Jeremy Irons (1948-) b. Cowes, Isle of Wight, England.
Jeremy Irons was educated at Sherborne School in Dorset. A student with the Bristol Old Vic, moved to London in 1971 and made his West End stage debut opposite David Essex as John the Baptist in the rock musical Godspell, and joined the Royal Shakespeare Company. In 1984 he won a Tony award for his Broadway performance in Tom Stoppard’s The Real Thing opposite Glenn Close. His role as Charles Ryder in the acclaimed television adaptation of Evelyn Waugh’s Brideshead Revisited (1981) made him a household name. His film debut came in Nijinsky (1980). In Jerzy Skolimowski’s low-budget Moonlighting (1982) he played a Polish labourer stranded in England during the time of Perestroika in his home country. In 1988 he starred in the dual role of mad twin physicians in David Cronenberg’s Dead Ringers. Irons won a Best Actor Oscar for his witty performance in Reversal of Fortune (1990).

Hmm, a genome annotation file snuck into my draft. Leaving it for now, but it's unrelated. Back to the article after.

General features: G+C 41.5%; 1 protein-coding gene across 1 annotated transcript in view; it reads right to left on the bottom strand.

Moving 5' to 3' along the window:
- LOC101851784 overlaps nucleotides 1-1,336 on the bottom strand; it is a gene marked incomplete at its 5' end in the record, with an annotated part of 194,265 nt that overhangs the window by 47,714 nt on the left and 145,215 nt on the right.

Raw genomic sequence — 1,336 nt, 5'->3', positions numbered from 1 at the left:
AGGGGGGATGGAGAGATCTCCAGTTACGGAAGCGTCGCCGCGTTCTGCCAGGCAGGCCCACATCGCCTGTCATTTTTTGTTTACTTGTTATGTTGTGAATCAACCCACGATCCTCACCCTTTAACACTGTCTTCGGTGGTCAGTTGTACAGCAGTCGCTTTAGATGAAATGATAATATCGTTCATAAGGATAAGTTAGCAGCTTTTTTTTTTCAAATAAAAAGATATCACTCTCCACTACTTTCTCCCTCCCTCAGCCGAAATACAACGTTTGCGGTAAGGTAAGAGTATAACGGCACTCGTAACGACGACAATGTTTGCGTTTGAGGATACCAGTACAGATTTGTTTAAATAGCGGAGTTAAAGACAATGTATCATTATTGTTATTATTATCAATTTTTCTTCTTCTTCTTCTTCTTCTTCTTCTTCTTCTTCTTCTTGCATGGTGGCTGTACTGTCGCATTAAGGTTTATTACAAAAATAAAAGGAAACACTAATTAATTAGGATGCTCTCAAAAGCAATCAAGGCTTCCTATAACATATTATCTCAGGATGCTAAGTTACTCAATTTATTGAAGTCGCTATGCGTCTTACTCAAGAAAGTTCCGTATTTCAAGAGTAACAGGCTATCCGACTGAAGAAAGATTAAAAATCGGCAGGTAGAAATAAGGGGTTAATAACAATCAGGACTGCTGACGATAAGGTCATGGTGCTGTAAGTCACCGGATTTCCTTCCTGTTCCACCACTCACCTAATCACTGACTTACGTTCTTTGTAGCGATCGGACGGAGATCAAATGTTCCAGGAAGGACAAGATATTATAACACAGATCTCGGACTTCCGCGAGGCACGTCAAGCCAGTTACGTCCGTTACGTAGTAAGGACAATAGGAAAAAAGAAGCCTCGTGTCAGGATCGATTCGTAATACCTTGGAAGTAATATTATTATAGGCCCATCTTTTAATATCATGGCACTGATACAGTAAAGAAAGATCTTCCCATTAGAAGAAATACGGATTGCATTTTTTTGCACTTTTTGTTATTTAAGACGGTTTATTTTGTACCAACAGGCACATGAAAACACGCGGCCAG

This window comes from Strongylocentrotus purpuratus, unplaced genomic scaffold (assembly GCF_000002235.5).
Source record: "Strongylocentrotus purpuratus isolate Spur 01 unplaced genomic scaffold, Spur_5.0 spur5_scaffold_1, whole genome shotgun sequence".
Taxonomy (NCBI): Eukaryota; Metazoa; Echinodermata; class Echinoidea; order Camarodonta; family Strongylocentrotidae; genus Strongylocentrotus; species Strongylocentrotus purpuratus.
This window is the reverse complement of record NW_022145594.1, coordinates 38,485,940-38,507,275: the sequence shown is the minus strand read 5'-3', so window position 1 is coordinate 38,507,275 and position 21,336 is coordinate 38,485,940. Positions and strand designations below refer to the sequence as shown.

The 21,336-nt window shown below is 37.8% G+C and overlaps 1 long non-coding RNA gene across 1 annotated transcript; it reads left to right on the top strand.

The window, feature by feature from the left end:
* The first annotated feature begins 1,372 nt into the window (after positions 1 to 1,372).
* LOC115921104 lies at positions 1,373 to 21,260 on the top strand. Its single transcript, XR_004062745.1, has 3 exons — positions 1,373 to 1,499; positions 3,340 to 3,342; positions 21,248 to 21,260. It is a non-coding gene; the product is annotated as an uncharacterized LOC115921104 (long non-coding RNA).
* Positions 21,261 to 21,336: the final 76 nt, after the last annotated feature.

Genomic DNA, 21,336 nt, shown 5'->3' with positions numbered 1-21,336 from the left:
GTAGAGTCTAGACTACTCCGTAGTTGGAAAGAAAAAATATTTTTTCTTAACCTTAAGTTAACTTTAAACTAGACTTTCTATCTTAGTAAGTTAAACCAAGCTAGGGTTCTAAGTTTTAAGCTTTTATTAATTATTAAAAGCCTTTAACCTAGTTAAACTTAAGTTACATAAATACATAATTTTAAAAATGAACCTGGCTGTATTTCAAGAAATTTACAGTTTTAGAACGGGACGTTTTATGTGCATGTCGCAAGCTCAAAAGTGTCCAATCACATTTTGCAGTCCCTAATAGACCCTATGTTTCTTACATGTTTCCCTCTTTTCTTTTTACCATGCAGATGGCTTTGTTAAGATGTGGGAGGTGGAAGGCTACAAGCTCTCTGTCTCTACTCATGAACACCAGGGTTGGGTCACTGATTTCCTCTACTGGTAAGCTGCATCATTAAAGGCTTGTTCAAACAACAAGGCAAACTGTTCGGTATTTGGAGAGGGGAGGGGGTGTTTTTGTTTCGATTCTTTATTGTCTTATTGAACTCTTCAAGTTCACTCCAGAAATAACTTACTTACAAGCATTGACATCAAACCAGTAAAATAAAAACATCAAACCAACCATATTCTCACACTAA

In Louis Malle’s Damage (1992), based on the novel by Josephine Hart, Irons played a British government official who falls madly in love with sons his latest flame. He then appeared in a couple of dismal Hollywood blockbusters; the third in the Bruce Willis Die Hard series, Die Hard: With a Vengeance (1995) and the Leonardo DiCaprio vehicle The Man in the Iron Mask (1998). After appearing as Humbert Humbert in Adrian Lyne’s controversial remake of Vladimir Nabokov’s Lolita (1987), Irons has appeared in a mixture of TV dramas, art-house films and the occasional blockbuster like Ridley Scott’s Kingdom of Heaven (2005). He is married to Irish actress Sinéad Cusack.